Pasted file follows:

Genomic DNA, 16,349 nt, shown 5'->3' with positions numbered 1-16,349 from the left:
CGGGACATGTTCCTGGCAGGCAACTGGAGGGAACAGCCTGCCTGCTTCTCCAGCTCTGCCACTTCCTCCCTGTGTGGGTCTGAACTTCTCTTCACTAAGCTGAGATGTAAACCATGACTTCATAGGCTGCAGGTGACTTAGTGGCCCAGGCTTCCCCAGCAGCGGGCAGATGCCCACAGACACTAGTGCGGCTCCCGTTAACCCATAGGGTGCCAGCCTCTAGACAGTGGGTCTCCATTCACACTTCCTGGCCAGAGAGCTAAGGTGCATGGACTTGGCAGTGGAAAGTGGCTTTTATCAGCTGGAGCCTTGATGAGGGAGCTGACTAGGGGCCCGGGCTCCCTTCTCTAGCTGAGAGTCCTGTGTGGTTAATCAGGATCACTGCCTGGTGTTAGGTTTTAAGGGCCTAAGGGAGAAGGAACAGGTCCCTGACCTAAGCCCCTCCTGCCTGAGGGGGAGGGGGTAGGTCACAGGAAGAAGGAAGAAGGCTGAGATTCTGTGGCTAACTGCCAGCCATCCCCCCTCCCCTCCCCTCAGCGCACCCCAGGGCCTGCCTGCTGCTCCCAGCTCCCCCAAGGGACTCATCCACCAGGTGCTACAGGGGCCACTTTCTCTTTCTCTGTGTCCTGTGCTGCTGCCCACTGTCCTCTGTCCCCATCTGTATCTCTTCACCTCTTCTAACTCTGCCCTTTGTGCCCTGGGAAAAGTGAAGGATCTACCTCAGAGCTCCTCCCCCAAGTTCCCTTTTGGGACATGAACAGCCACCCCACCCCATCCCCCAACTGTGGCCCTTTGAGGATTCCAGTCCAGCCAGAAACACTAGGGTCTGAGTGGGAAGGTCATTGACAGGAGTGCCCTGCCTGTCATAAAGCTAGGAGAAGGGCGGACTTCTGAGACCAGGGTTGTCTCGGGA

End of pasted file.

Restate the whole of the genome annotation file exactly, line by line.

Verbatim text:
Genomic DNA, 16,349 nt, shown 5'->3' with positions numbered 1-16,349 from the left:
CGGGACATGTTCCTGGCAGGCAACTGGAGGGAACAGCCTGCCTGCTTCTCCAGCTCTGCCACTTCCTCCCTGTGTGGGTCTGAACTTCTCTTCACTAAGCTGAGATGTAAACCATGACTTCATAGGCTGCAGGTGACTTAGTGGCCCAGGCTTCCCCAGCAGCGGGCAGATGCCCACAGACACTAGTGCGGCTCCCGTTAACCCATAGGGTGCCAGCCTCTAGACAGTGGGTCTCCATTCACACTTCCTGGCCAGAGAGCTAAGGTGCATGGACTTGGCAGTGGAAAGTGGCTTTTATCAGCTGGAGCCTTGATGAGGGAGCTGACTAGGGGCCCGGGCTCCCTTCTCTAGCTGAGAGTCCTGTGTGGTTAATCAGGATCACTGCCTGGTGTTAGGTTTTAAGGGCCTAAGGGAGAAGGAACAGGTCCCTGACCTAAGCCCCTCCTGCCTGAGGGGGAGGGGGTAGGTCACAGGAAGAAGGAAGAAGGCTGAGATTCTGTGGCTAACTGCCAGCCATCCCCCCTCCCCTCCCCTCAGCGCACCCCAGGGCCTGCCTGCTGCTCCCAGCTCCCCCAAGGGACTCATCCACCAGGTGCTACAGGGGCCACTTTCTCTTTCTCTGTGTCCTGTGCTGCTGCCCACTGTCCTCTGTCCCCATCTGTATCTCTTCACCTCTTCTAACTCTGCCCTTTGTGCCCTGGGAAAAGTGAAGGATCTACCTCAGAGCTCCTCCCCCAAGTTCCCTTTTGGGACATGAACAGCCACCCCACCCCATCCCCCAACTGTGGCCCTTTGAGGATTCCAGTCCAGCCAGAAACACTAGGGTCTGAGTGGGAAGGTCATTGACAGGAGTGCCCTGCCTGTCATAAAGCTAGGAGAAGGGCGGACTTCTGAGACCAGGGTTGTCTCGGGA